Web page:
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37° & CLOUDY ON MONDAY 9 DECEMBER IN MELBOURNE
By Sarah Ward
August 29, 2019
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The Kitchen

Melissa McCarthy, Elisabeth Moss and Tiffany Haddish can't lift this average mob drama.
By Sarah Ward
August 29, 2019
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Women can do anything, except remember that straightforward fact without a film popping up to remind us. That's what Hollywood seems to keep telling us — and while it's refreshing to see the industry so eager to finally give female protagonists their due, the rush to support the #MeToo and Time's Up movements (and just work towards the kind of equality that should be a given) comes with a few significant caveats. Pushing ladies to the fore either in front of and behind the lens doesn't automatically make a movie a winner, sadly. Weaving empowerment into a narrative doesn't either. Indeed, the recent cinema slate has offered up plenty of average and underdone examples of all the above, including Ocean's 8 and Captain Marvel. They're pictures with great stars, and with their hearts in the right spot, and yet they remain content to simply pay lip service to the idea they claim to champion. Yes, ladies, you can rob a high-profile gala while looking fabulous. You can be a kick-ass hero who saves the world to 90s tunes, too. But when gender-swapped flicks barely bother to interrogate what it actually means to be a woman in a man's world, they rarely rise above generic levels.

In The Kitchen's case, a tale about three women who become mob bosses when their Irish gangster husbands get locked up really doesn't appear to aim any higher. There's a winning cast and intriguing concept at the centre of this 70s-set film, but it shows its true colours in one mid-movie interaction — one that deserves groans rather than the fist-pumps it so desperately covets. Having worked hard to establish themselves as Hell's Kitchen's new kingpins, Kathy Brennan (Melissa McCarthy), Claire Walsh (Elisabeth Moss) and Ruby O'Carroll (Tiffany Haddish) are summoned to meet with the Italian mafioso over in Brooklyn. When the trio leaves their tête-à-tête with the family head (Bill Camp), they're given a few words of encouragement by his wife (Annabella Sciorra), who praises them for being "all Gloria Steinem and shit". Sure, The Kitchen is adapted from a comic book series, however cartoonishness doesn't excuse such a blatant, pandering line. Women can do anything, except appreciate a movie's message without it being spelled out for them so overtly, apparently.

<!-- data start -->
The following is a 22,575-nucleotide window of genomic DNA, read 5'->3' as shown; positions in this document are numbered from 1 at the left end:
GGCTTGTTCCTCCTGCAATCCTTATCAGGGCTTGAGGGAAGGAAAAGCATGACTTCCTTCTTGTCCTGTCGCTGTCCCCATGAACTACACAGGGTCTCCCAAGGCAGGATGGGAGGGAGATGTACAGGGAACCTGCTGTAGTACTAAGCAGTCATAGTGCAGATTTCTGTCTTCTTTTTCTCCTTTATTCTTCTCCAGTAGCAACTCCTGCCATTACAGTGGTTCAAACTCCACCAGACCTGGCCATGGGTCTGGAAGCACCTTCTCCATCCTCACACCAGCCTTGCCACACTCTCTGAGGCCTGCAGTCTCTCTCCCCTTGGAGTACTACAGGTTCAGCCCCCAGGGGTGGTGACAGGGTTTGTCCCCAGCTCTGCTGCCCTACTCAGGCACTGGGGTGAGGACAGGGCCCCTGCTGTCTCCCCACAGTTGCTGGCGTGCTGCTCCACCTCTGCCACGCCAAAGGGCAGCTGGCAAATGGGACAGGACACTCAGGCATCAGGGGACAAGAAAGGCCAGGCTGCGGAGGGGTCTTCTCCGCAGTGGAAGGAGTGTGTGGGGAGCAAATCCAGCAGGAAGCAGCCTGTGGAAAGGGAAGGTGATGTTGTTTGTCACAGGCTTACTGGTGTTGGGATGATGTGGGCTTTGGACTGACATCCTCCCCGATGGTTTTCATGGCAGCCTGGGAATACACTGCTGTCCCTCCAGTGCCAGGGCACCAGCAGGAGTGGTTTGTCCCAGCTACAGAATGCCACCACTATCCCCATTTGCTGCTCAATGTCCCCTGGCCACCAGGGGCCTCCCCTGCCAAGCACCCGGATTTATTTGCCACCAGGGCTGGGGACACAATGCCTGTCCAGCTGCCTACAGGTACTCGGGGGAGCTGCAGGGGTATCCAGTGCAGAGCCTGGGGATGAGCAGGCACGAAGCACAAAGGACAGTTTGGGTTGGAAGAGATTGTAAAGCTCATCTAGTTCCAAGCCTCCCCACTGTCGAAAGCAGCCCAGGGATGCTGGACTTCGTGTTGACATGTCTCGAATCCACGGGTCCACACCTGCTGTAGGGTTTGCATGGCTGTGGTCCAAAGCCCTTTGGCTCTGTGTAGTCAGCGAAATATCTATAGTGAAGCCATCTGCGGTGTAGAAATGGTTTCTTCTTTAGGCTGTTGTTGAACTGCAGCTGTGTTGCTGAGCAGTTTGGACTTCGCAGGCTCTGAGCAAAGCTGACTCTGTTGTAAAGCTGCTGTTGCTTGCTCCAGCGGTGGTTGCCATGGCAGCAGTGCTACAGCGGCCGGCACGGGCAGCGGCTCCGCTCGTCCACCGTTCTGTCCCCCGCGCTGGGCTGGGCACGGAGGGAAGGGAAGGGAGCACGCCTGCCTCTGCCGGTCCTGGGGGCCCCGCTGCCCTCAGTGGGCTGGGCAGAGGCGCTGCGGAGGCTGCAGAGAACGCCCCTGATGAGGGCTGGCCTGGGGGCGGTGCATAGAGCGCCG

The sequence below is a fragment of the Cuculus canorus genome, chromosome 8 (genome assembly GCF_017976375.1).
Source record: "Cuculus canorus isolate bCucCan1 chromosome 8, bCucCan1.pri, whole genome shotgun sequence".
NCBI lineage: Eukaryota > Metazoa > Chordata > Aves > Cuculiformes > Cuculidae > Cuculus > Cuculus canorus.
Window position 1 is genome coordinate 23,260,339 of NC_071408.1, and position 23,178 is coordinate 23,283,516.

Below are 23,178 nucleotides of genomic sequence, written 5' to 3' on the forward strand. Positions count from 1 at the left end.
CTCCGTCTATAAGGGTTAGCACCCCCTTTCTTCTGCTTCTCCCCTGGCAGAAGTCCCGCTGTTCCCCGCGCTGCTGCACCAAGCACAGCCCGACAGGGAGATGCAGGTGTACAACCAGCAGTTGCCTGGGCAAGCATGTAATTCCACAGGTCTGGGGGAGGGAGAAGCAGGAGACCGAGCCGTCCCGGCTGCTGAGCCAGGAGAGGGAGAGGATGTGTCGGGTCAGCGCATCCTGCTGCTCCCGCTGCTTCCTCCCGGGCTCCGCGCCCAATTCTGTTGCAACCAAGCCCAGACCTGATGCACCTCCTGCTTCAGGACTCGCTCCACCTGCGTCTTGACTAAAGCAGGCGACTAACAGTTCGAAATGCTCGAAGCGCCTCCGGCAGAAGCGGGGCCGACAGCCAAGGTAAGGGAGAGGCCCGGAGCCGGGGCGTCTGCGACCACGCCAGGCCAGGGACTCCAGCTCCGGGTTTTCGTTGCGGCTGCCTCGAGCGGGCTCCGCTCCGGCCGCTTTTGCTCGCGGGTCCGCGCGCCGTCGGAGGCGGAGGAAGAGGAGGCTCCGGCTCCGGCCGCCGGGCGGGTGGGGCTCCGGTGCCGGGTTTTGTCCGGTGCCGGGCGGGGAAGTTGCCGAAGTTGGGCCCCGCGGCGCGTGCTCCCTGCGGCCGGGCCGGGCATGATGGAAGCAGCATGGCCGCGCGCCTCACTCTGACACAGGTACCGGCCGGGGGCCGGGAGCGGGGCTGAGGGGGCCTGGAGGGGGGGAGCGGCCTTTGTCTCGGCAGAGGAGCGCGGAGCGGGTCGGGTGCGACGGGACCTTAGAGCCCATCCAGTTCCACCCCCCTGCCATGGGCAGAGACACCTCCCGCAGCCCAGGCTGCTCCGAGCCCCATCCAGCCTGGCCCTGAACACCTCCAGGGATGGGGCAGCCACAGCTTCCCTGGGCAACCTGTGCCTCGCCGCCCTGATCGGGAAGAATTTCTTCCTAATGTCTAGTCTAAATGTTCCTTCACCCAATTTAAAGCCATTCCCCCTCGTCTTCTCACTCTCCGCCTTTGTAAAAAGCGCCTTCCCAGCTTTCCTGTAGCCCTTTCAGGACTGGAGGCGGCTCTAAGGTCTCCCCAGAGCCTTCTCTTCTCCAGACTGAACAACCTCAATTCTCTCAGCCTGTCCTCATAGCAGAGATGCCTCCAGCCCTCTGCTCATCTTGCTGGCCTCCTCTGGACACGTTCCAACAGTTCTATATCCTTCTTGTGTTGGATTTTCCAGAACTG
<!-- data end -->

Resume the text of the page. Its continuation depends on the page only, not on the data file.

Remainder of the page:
Appropriately, The Kitchen's three main ladies are accustomed to being underestimated. While their partners (Brian d'Arcy James, Jeremy Bobb and James Badge Dale) were prowling around, the trio did what they were told — and, in the case of domestic abuse victim Claire, as well as the verbally denigrated Ruby, weathered the consequences for simply existing. When their men are sentenced to three years in jail after a robbery, the new head honcho (Myk Watford) promises to take care of Kathy and company, but his offer is hardly generous. Struggling to get by, and observing that the neighbourhood isn't really receiving the protection that local stores are paying for, the gals decide to take matters into their own hands. Soon, they're not just collecting cash and keeping the streets safe, or negotiating criminal alliances, but getting violent to dispense with their problems.

For a film that brandishes its go-get-'em attitude as firmly as its 70s aesthetic (including terrific costuming, the picture's best touch), The Kitchen wades into murky territory, and quickly. A woman's fight to be treated decently, let alone fairly, can be brutal. It's a topic well worth exploring, as the similar and far superior Widows did so exceptionally last year. Here, stock-standard crime antics are on display instead. If you've seen a gangster flick before, then you've seen Kathy, Claire and Ruby's path, as they battle their naysayers, get ruthless over turf and, eventually, face internal squabbles amongst themselves. The film makes it clear that Kathy is just trying to take care of her kids, that Claire wants to regain her sense of power after a decade in a dehumanising marriage, and that Ruby has racial barriers to overcome — not to mention a rude and overbearing mother-in-law (Margo Martindale). And yet, it still treats those details as mere window dressing, without truly stopping to contemplate what they mean. Claire's jump from victim to killer is particularly flimsy, though her romance with kindly hitman Gabriel (Domhnall Gleeson) does give the movie its best and most resonant moment.

Evident in the aforementioned scene, and in The Kitchen as a whole, is ample talent. This isn't a badly acted film, with McCarthy, Moss and Haddish all making an impression, adding solid performances to their individual resumes. They just can't lift the thoroughly mediocre and familiar material, not that they're really asked to. They can't patch over the clear gaps in a movie that wants to make a statement, serve up a serious crime story and rustle up a few laughs as well. That's The Kitchen in a nutshell. Marking the directorial debut of Oscar-nominated writer Andrea Berloff (Straight Outta Compton), it has good intentions, however it never feels like it knows what it wants to do with them — other than splash around a clumsy girl power message to get an easy response.

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